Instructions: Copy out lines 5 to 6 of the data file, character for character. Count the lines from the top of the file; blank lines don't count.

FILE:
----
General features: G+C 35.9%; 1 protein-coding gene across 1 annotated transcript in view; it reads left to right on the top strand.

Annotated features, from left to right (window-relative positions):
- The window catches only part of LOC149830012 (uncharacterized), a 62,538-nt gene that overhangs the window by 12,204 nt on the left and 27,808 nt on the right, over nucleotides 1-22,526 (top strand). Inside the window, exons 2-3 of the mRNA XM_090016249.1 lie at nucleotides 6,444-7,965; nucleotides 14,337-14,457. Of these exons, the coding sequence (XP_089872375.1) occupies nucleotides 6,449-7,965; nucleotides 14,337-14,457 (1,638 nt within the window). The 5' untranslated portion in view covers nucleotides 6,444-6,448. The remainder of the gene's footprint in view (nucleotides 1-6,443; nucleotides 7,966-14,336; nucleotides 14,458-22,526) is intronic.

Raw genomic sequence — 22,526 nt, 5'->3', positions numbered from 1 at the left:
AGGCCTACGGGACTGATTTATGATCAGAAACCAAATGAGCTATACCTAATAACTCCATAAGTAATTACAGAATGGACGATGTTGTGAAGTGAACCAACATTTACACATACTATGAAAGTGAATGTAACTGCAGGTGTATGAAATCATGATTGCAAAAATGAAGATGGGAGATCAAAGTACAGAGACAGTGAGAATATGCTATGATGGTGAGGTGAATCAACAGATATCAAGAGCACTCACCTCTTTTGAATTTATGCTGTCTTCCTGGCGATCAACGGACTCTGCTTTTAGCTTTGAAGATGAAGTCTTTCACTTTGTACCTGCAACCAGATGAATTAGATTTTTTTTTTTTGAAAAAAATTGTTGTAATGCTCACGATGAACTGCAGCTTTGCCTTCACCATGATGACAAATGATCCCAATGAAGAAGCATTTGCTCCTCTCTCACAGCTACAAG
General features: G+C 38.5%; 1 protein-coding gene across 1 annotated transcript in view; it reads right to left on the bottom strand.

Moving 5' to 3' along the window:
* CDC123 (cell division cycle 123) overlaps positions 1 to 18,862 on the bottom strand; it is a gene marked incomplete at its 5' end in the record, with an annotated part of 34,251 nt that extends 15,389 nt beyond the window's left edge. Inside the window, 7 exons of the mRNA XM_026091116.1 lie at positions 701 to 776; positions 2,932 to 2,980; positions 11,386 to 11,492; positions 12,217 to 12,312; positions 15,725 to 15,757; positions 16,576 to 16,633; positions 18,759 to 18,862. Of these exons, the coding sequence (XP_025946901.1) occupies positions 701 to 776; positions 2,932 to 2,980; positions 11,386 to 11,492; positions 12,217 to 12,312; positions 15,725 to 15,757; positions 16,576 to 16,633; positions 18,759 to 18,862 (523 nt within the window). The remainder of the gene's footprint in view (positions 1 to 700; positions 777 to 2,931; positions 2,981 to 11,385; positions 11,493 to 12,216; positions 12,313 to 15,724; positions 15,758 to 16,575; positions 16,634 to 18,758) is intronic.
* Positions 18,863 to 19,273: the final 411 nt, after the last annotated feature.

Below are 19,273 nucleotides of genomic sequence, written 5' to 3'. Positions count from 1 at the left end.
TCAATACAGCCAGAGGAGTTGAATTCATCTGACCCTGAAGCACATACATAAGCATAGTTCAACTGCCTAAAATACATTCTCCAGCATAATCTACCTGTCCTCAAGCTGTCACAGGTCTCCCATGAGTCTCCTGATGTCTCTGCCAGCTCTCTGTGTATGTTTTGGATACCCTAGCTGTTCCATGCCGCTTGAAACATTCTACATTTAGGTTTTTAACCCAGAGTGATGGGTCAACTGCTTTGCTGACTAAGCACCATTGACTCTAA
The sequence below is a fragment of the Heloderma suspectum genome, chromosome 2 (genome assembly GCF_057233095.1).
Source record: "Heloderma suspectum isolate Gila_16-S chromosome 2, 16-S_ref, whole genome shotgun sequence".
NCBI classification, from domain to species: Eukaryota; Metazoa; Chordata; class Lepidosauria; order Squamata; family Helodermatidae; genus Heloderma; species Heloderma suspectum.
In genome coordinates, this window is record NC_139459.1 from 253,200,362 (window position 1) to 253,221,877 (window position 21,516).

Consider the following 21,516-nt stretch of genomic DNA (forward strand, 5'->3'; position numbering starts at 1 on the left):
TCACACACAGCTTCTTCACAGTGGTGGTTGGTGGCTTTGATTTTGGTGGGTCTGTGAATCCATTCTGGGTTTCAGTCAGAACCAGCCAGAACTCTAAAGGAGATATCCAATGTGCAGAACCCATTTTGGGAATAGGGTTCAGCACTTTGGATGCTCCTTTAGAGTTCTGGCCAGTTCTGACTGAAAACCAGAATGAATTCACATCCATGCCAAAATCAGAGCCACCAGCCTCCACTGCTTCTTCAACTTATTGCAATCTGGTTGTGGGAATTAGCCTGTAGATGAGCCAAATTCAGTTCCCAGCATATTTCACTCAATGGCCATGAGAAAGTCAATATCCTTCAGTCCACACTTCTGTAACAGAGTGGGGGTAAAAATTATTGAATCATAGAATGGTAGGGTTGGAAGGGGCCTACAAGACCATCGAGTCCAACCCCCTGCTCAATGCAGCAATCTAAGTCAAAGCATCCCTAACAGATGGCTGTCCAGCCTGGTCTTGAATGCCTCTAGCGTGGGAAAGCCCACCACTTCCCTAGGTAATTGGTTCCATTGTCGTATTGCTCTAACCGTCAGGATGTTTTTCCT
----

AGGCCTACGGGACTGATTTATGATCAGAAACCAAATGAGCTATACCTAATAACTCCATAAGTAATTACAGAATGGACGATGTTGTGAAGTGAACCAACATTTACACATACTATGAAAGTGAATGTAACTGCAGGTGTATGAAATCATGATTGCAAAAATGAAGATGGGAGATCAAAGTACAGAGACAGTGAGAATATGCTATGATGGTGAGGTGAATCAACAGATATCAAGAGCACTCACCTCTTTTGAATTTATGCTGTCTTCCTGGCGATCAACGGACTCTGCTTTTAGCTTTGAAGATGAAGTCTTTCACTTTGTACCTGCAACCAGATGAATTAGATTTTTTTTTTTTGAAAAAAATTGTTGTAATGCTCACGATGAACTGCAGCTTTGCCTTCACCATGATGACAAATGATCCCAATGAAGAAGCATTTGCTCCTCTCTCACAGCTACAAG
General features: G+C 38.5%; 1 protein-coding gene across 1 annotated transcript in view; it reads right to left on the bottom strand.